- taking active steps to promote specialised equipment, laboratories and centres in the units as the potential for international cooperation, preceded by the development of a policy for making the resources and infrastructure of the UO accessible also in English
- revision/creation of documentation in the form of regulations/rules/procedures, etc., available in English for external institutions in order to establish international cooperation
- undertaking activities promoting the functioning of the European Centre of Palaeontology of the Opole University and the Palaeontological Station of the Opole University in Krasiejów as the potential for international cooperation
– taking action to promote the only UNESCO law chair in Poland specializing in the law of cultural goods; the UNESCO Chair logo as a strong trademark facilitating networking
- promotion of scientific achievements, research results, research potential, and scientific offer of the UO through:
1.4 Increase the visibility and citation rate of research.
- mobilising staff members, especially those who have not yet excelled in conducting international research, to publish in internationally recognised journals (leading in the field), with a particular focus on publishing in international teams, thereby increasing the prestige and weight of the publication
- expanding cooperation with foreign institutions, taking into account the specific nature and potential of the research conducted at the institutes, as an opportunity for high-quality publications of international importance
- cooperation with recognised and renowned institutions which, on the basis of agreements with publishers, publish in the Open Access mode-
increasing the importance of UO international journals through actions aimed at indexing by international databases
selected works with recognised foreign publishers
1.5 Build a partnership and cooperation with business, local government units and business support institutions.
- implementing international projects in the combined fields of education, research and business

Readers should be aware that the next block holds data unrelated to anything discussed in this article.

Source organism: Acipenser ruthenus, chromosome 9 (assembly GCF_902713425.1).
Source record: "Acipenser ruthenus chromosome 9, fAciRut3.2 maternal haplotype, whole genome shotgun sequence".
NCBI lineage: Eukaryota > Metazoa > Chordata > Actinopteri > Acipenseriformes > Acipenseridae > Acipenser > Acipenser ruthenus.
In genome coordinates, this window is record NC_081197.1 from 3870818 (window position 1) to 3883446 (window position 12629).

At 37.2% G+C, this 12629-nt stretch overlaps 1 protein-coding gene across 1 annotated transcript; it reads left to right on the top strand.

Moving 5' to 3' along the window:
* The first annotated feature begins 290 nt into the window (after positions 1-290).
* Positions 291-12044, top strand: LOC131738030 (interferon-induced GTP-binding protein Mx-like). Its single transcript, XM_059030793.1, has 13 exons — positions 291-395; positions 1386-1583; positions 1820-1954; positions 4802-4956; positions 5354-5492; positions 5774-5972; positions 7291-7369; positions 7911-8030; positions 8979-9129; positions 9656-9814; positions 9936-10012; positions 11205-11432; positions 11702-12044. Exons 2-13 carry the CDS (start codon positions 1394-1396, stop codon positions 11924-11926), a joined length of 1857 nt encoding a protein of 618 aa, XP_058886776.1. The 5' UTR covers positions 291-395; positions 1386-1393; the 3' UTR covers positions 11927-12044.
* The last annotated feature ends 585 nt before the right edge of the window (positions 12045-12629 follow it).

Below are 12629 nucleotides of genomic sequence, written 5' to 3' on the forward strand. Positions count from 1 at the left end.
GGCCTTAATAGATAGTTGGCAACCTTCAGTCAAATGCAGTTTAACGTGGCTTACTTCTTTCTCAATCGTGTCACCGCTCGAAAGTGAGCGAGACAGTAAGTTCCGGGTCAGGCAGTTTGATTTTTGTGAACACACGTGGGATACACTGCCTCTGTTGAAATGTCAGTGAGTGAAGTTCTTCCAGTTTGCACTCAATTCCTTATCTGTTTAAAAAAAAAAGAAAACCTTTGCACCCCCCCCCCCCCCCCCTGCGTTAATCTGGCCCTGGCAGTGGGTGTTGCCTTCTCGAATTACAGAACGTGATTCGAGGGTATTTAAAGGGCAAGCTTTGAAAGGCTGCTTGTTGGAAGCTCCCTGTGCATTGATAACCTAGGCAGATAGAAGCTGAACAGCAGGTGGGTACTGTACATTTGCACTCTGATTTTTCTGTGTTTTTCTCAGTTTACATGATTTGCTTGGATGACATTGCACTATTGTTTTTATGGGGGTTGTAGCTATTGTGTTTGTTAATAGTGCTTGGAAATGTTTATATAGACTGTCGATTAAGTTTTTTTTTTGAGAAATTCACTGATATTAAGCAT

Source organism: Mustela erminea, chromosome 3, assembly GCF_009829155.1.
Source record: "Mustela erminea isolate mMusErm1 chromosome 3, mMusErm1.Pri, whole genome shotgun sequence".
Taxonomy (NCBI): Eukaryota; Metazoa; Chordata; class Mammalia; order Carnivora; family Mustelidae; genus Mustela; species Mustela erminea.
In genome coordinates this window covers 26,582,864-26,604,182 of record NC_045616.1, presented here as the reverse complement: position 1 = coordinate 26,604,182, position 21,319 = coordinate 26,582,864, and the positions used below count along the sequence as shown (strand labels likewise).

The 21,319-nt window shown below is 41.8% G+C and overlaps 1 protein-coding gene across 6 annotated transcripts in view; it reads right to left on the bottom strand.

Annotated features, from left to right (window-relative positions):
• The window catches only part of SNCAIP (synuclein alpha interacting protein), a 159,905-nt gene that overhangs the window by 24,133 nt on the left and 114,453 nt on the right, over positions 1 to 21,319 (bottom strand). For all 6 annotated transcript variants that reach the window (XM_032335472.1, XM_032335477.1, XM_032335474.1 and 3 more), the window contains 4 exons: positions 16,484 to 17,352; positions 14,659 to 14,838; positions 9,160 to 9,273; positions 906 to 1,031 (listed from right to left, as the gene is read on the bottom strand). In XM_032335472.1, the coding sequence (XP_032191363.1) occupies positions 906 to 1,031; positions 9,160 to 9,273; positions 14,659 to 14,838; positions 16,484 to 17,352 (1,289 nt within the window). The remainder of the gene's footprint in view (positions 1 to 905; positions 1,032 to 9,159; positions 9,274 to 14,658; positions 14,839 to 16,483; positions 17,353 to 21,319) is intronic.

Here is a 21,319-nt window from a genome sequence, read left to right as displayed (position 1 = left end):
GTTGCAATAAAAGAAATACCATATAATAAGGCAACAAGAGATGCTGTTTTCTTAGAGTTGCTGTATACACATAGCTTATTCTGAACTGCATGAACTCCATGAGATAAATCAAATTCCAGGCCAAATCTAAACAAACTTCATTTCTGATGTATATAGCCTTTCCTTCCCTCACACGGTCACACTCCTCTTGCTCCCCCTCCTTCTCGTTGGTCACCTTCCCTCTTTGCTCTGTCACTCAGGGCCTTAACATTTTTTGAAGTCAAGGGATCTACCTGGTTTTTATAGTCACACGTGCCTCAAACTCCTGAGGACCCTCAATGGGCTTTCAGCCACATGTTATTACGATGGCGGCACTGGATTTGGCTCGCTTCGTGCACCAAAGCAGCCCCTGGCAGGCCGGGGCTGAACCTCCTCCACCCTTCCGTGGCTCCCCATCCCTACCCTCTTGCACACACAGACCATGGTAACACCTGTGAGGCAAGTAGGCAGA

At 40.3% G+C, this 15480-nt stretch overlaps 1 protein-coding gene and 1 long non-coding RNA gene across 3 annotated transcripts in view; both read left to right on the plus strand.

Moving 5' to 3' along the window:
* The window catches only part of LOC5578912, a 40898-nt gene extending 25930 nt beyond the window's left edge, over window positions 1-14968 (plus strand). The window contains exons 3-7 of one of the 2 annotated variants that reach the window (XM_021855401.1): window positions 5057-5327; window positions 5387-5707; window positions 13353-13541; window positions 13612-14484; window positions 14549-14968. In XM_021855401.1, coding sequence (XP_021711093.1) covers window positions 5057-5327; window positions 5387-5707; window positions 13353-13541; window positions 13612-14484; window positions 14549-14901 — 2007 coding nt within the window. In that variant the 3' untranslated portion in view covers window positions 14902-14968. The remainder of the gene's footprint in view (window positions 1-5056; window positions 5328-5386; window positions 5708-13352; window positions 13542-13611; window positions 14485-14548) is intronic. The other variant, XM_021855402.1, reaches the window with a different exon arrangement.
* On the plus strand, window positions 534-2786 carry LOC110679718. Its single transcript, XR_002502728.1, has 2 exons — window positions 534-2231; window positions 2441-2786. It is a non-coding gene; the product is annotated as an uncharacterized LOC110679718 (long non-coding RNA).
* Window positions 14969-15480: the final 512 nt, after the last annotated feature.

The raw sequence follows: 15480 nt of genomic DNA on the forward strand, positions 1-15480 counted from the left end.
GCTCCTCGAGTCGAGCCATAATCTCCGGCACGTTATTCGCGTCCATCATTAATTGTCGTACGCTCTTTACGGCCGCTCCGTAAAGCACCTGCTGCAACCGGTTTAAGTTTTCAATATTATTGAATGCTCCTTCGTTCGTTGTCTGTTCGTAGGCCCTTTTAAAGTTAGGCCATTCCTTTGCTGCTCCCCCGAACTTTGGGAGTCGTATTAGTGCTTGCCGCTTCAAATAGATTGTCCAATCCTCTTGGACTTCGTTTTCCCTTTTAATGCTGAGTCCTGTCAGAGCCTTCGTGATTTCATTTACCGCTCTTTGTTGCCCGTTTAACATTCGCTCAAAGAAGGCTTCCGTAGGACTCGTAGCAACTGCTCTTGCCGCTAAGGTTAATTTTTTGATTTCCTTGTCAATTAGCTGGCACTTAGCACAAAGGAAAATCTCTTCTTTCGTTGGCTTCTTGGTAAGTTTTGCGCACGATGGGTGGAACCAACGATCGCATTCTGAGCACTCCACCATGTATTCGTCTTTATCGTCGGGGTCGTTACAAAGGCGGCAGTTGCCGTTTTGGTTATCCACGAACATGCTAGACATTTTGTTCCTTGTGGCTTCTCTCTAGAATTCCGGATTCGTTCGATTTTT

- developing cooperation with the City Hall and the Marshal's Office in order to make use of the UO's experience in integrating foreigners on a municipal and regional scale and to internationalise the UO as an asset in promoting the city and the region (international students and staff can support new foreign investment)
- exploring opportunities for international institutional cooperation with local government, local companies, institutions and structures and creating a network of foreign contacts and organisational and financial support
- developing institutional tools for the integration of social sciences and humanities (SSH) with the representation of exact sciences, economic organisations, business entities in accordance with the idea of sustainable development
- making use of the Careers Service within the University Centre for Knowledge and Technology Transfer and the Academic Business Incubator within the Office of Research and Project Management to carry out the following tasks in the area of internationalisation:
conducting surveys among alumni and employers in order to discern the compatibility of the offered study programmes with the requirements of the international labour market; revising study curricula and adjusting them to the changing demand for a specific scope of knowledge and skills conducting surveys among alumni on their getting jobs in an international environment (i.e. abroad, in an international company/organisation, in an institution where knowledge of a foreign language is essential) inviting local employers (including those with operational foreign languages) to cooperate in organising student internships and traineeships for foreign students and to cooperate in projects developing the professional competences of these students (job prospects as an additional motivation for international candidates to undertake studies)
collecting offers for English-language traineeships for foreign students and graduates among companies in the region; faculty socio-economic councils - an activity-monitoring role)
- commercialising achievements in international research and publications in cooperation with the University Centre for Knowledge and Technology Transfer
- support for researchers interested in carrying out R&D projects and commercial initiatives in the search for foreign and national partners for projects, including the preparation of contracts, cooperation agreements